While Tata Group has set up a search panel to find a successor to Ratan Tata, who is scheduled to retire in December 2012, sons and daughters of chief of a host of other companies have joined the business in recent past.

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Image: Wipro chairman Azim Premji with son Rishad.
Photographs: Reuters
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IT major Wipro chief Azim Premji's son Rishad joined the business at a lower level about four years ago and became chief strategy officer this year. Azim Premji has, however, said that his sons would have to earn their positions.

Last year, retail-to-telecom behemoth Bharti group chief Sunil Mittal's son Shravin also joined as a manager in a group company, after previously having worked outside the group.

A host of other groups, such as Vijay Mallya-led UB Group, Shiv Nadar-promoted HCL, Kishore Biyani-led Future Group, Godrej, Piramal and TVS groups have recently seen sons or daughters of their chiefs joining their businesses.

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Image: ICICI Bank.
Photographs: Reuters
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On the other hand, groups like Infosys, HDFC, Axis Bank and ICICI Bank have seen new successors being put in place from outside the family of their previous chiefs, but from within the organisation in many cases.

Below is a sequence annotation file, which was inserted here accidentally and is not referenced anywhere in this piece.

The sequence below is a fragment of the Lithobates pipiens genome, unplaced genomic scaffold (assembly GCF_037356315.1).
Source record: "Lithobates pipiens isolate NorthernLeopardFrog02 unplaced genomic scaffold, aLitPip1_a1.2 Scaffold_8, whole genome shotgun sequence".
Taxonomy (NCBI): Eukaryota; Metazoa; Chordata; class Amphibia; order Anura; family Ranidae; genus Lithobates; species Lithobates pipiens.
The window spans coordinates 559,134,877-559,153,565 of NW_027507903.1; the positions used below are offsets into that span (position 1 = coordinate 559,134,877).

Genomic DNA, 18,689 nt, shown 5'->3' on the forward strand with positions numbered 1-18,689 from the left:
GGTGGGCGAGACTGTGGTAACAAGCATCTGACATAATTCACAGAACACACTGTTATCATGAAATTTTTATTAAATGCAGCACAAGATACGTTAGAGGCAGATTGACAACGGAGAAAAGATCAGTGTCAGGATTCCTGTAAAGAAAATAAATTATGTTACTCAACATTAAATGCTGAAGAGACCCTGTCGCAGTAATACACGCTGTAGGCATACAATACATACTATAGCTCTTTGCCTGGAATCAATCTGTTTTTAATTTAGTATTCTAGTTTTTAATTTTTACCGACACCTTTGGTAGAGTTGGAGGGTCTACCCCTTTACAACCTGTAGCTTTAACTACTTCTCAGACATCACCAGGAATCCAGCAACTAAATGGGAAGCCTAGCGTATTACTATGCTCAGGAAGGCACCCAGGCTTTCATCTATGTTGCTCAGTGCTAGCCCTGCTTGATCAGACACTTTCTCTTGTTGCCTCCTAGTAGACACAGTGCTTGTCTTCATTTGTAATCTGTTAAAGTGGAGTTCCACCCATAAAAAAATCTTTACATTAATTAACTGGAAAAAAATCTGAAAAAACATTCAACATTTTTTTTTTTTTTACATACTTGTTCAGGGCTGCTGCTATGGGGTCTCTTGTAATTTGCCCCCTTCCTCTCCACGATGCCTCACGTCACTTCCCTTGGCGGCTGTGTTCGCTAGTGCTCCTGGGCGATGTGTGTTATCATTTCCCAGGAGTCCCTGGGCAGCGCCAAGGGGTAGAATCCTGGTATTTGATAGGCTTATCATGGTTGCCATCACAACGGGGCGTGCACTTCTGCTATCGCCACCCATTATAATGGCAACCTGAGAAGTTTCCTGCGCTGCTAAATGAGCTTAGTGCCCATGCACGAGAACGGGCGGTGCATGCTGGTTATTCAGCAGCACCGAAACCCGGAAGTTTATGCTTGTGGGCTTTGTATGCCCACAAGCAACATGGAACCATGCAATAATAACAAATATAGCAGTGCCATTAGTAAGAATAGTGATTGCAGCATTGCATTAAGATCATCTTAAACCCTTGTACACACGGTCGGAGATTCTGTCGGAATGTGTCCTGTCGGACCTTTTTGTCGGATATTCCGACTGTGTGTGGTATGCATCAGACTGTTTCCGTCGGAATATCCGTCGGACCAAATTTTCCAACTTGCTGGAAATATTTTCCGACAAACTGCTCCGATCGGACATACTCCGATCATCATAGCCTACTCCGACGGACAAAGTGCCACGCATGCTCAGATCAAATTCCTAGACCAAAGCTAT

Wadhawan said that more and more groups are now focussing on getting right candidates, irrespective of them being from the family and many companies also opening up to the idea of bringing expatriate CEOs in their globalization drive.

"Indian companies' succession planning is evolving in a particular way. People have started to think about it in the last few years, when the economy opened up and globalization happened, whereas in the West it developed much earlier."

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Image: Future Group chief Kishore Biyani.
Photographs: Reuters
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"Besides, the percentage of ownership in a company in the West is much less than in India. But now, more and more Indian companies are doing it in line with western peers," he added.

HR consultancy major Ma Foi Randstad's president, staffing, Aditya Narayan Mishra agreed: "More and more organistions are looking for qualified talent to take over the mantle rather than thinking about having family members as successors."

"It may so happen that many organisation find family members to be better choices, but the outlook for succession planning is slowly undergoing a change in India as well as the world over," he added.

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Image: Bharti chairman Sunil Mittal.
Photographs: Reuters
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Mishra said that "earlier perception was to keep the wealth generated within the family... In the 90s it was almost like given that the successor will be from in-house."

"In the last decade the thinking of the top boss of the company has changed," he added.

PwC's Wadhawan also said that "over the years Corporate India has realised the need for succession planning and more and more of them are focusing on this."

"While passing the baton to the next generation, they are not necessarily looking in-house only, they are looking at external talent also. They have realised that they need to distinguish between the owners and professional managers," he added.


Image: Vijay Mallya's son Siddharth Mallya with Deepika Padukone.
Photographs: Reuters